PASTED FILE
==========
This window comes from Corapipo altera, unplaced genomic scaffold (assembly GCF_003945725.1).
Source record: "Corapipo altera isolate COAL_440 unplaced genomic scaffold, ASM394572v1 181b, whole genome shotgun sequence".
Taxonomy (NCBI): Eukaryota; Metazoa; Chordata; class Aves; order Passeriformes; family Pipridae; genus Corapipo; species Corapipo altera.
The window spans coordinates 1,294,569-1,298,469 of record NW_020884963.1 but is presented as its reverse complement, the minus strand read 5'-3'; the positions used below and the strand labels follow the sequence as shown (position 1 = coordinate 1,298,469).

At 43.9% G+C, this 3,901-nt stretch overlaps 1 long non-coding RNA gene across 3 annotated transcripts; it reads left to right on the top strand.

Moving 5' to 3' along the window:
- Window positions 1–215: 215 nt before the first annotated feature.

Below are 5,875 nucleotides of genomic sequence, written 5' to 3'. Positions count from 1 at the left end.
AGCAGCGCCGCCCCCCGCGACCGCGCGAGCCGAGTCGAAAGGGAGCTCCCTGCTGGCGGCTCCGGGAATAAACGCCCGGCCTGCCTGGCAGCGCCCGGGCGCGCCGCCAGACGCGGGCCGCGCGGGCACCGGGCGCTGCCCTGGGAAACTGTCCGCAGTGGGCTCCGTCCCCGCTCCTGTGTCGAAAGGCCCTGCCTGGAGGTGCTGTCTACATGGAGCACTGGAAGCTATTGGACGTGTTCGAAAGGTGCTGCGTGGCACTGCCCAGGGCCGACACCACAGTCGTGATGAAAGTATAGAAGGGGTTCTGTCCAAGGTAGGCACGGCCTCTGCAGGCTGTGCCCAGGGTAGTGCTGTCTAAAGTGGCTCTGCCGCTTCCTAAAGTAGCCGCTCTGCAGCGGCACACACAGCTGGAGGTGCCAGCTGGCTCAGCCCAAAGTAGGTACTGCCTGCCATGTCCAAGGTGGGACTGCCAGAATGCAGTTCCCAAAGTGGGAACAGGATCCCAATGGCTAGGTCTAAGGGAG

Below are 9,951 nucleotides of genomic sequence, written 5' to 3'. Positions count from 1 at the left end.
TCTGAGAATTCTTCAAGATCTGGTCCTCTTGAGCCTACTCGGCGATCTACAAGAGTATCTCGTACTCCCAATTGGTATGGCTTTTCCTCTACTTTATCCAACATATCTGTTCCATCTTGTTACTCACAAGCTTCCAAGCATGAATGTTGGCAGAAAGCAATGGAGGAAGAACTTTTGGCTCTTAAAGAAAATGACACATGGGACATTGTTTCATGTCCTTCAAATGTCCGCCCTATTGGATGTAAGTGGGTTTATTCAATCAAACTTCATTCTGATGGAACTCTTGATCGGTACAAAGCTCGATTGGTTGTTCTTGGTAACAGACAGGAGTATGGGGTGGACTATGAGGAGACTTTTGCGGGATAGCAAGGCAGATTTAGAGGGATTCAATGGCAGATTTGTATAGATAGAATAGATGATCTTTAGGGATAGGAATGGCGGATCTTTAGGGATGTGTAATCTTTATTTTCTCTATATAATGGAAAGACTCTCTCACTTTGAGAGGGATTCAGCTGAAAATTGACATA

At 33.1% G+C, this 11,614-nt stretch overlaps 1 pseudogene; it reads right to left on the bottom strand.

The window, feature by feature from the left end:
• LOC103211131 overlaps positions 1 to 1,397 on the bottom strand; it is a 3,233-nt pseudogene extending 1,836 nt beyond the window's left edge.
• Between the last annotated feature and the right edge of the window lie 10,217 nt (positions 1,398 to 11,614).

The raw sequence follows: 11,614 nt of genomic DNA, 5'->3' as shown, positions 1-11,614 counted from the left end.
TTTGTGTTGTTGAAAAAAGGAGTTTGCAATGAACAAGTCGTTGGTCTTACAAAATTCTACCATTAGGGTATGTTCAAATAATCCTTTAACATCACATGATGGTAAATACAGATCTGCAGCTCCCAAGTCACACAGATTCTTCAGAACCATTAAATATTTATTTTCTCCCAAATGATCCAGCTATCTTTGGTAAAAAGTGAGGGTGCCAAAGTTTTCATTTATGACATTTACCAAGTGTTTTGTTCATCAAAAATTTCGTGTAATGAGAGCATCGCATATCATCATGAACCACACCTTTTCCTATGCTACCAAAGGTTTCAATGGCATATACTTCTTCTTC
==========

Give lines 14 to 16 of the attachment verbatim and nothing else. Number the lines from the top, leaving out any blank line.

• LOC103211131 overlaps positions 1 to 1,397 on the bottom strand; it is a 3,233-nt pseudogene extending 1,836 nt beyond the window's left edge.
• Between the last annotated feature and the right edge of the window lie 10,217 nt (positions 1,398 to 11,614).

The raw sequence follows: 11,614 nt of genomic DNA, 5'->3' as shown, positions 1-11,614 counted from the left end.